but i will let you decide for yourself. if you’ve never read noam chomsky, robert fisk or alexander cockburn, this documentary might be a true eye opener for you. i found it on youtube.

the film was introduced by judith bello. read more about the post-screening discussion moderated by judith on her blog under “reviewing the presentation and jenin jenin” (aug 11, 2007). she talks about “an individual in attendance who persistently and emphatically interpreted every assertion back into the standard frame of information, the very frame that the film was designed to discredit”. i attribute that to ignorance but also to the staggering power of language – our thoughts and ideas are constrained by the linguistic and therefore conceptual framework we are given. i was reading “weasel words” by john lahr (new yorker, dec 19, 2005) a review of the harold pinter double bill (including “the room” and “celebration”) and some of lahr’s comments jumped out at me. he talks about pinter’s obsession with the “psychological truth that he continued to explore brilliantly for half a century: mankind’s passion for ignorance. blindness, as pinter has dramatized it over the years, is something internal. the habit of not seeing is for his characters a sort of narrative device, an evasion of self-awareness that allows them to sustain their stories of themselves; the very syntax of their speech carries them ever farther from a real understanding of their emotions”.

where are the moderate muslims?

i’ve often been asked why the moderate muslim majority in america is so silent and invisible. there is a two-part answer to that question. first of all, everyday muslims are afraid to raise their voices and be labeled “troublemakers” for going against the grain. in an environment where any anonymous phone call can land you in a tête-à-tête with the CIA, where your house can be arbitrarily ransacked and your personal possessions confiscated, where you can be detained indefinitely for “questioning” without recourse to due legal process and where the FBI can open a file and spy on you to their heart’s content, it’s better to lie low and not provoke anyone. secondly, it’s not easy for muslims to be heard or seen. even if moderate muslims are courageous enough to speak out and voice their opinions (which is something that many have done), you will never know about it. newspapers will not print what they have to say and broadcasting companies will not show you what they look like.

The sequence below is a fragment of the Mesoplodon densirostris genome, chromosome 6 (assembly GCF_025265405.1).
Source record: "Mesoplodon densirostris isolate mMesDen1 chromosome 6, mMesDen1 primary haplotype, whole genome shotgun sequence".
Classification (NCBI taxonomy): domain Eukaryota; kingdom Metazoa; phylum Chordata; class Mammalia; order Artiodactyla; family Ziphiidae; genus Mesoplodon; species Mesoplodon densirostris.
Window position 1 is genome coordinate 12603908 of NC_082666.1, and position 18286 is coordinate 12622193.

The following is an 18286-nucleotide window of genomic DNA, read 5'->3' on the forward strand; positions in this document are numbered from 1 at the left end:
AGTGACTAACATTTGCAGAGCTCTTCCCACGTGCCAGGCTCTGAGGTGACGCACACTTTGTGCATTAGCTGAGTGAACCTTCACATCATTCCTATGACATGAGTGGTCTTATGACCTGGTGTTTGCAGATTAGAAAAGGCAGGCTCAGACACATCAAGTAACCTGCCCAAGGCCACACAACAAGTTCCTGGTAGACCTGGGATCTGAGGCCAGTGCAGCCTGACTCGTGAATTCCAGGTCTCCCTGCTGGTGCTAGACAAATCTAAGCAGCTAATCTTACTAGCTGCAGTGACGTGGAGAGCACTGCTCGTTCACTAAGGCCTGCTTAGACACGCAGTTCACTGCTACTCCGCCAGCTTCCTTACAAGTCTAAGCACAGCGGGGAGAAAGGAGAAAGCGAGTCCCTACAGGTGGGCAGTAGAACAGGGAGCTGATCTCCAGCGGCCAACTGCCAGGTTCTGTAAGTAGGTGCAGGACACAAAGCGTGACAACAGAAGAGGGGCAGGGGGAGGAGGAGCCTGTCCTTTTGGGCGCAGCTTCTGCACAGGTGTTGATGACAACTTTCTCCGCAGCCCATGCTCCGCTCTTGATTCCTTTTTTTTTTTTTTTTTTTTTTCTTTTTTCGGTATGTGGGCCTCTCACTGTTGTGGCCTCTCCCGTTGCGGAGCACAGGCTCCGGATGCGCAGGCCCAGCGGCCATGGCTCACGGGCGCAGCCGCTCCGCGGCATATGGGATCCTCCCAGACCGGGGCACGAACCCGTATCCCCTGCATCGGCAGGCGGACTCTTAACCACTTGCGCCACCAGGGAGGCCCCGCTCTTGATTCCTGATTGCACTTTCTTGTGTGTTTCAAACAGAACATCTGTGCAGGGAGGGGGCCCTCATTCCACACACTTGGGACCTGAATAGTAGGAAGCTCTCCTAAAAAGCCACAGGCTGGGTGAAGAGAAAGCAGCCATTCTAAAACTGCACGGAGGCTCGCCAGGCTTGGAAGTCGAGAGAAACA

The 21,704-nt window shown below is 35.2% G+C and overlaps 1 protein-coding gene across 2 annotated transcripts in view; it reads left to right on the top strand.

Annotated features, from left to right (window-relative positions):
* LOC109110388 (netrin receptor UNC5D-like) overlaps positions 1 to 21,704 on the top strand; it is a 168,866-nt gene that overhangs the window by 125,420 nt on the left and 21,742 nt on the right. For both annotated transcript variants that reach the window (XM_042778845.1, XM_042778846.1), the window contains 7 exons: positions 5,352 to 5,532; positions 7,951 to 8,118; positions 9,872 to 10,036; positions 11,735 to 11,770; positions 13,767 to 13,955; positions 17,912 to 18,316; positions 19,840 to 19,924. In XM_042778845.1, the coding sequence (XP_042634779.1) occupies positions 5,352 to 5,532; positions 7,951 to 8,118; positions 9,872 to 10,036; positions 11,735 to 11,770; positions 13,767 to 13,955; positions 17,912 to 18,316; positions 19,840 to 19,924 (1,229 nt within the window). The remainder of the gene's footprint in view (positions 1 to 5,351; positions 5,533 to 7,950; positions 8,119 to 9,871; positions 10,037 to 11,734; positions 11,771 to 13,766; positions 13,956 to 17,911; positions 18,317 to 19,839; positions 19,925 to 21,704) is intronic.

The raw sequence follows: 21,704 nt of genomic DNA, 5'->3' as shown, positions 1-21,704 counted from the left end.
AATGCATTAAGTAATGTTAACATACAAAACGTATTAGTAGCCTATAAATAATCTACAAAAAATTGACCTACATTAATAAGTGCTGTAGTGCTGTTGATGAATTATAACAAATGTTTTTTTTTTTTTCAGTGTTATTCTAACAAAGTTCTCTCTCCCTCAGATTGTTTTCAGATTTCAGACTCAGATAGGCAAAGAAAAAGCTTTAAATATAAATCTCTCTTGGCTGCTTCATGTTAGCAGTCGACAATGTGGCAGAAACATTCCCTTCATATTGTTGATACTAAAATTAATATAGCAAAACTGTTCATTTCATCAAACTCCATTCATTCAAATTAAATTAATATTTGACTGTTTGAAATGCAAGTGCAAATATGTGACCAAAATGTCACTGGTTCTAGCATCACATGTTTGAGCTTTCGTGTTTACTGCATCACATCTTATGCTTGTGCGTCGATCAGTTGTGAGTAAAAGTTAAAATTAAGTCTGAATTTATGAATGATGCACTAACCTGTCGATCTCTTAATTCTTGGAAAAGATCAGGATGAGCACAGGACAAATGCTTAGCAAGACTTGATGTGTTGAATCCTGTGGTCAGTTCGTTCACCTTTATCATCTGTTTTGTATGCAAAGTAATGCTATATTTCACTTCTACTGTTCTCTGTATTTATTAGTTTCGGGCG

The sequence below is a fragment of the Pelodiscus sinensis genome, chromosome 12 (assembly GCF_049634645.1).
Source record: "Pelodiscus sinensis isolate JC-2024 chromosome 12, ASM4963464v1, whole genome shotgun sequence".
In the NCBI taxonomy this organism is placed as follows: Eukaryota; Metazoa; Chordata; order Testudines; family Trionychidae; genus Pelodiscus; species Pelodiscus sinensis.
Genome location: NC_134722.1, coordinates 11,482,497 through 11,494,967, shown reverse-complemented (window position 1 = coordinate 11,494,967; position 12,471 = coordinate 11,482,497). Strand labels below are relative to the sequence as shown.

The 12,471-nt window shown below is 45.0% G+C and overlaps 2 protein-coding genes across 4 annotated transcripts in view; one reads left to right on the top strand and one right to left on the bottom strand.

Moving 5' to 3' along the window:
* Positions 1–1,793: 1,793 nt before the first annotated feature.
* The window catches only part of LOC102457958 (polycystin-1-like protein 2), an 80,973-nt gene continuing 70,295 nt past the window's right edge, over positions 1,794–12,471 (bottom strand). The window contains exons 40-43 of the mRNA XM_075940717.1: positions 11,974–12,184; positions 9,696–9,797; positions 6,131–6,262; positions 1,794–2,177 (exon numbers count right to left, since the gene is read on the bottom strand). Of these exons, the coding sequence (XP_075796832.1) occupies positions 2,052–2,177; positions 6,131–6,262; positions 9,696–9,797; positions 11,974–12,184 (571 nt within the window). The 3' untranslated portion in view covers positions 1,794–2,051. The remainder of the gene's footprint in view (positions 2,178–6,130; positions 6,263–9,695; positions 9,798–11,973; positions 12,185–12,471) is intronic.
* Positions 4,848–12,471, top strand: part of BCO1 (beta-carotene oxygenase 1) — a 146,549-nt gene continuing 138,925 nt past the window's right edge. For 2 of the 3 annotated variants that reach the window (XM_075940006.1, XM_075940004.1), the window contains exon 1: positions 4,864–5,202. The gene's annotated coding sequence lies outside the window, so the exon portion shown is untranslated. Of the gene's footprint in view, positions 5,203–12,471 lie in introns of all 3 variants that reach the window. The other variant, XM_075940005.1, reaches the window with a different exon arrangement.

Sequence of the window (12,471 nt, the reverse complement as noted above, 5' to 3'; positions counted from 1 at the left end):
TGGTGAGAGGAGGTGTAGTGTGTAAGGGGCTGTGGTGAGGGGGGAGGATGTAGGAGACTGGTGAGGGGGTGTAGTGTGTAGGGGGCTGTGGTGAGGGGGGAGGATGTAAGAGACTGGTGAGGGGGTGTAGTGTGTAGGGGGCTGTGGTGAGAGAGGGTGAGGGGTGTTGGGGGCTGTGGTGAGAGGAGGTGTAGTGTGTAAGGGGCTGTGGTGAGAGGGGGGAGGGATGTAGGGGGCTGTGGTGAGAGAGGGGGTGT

for example, PBS broadcast a series of documentaries under the title “america at a crossroads”. they gave an hour to richard perle, known as the prince of darkness in washington circles, former likud policy adviser, associated with the american enterprise institute and the project for the new american century, an architect of bush’s foreign policy and an ardent supporter of the war in iraq, to this day. they gave an hour to irshad manji, disaffected muslim with no scholarship in religious studies or islam and writer of “the trouble with islam” which can best be described as a collection of personal anecdotes. all in all, 11 documentaries were broadcast by PBS including perle’s “the case for war: in defense of freedom” and manji’s “faith without fear”. other topics included a secret sunni muslim sect, jihad, al-qaeda, terrorism in europe, terrorism in indonesia and the gangs of iraq. in the midst of all this fear mongering there was no place for an alternative voice – a documentary called “islam vs islamists – voices from the muslim center” which was, interestingly enough, funded by tax-dollars (up to $700,000 of them) but dropped by PBS. i’m not sure about the content of this documentary but it seems to me that it would have been a good idea to include the voices of moderate muslim scholars and mainstream american muslims. it’s not that we don’t want to be seen or heard, it’s a question of access. maybe the rest of america out there needs to talk TO us and not just ABOUT us!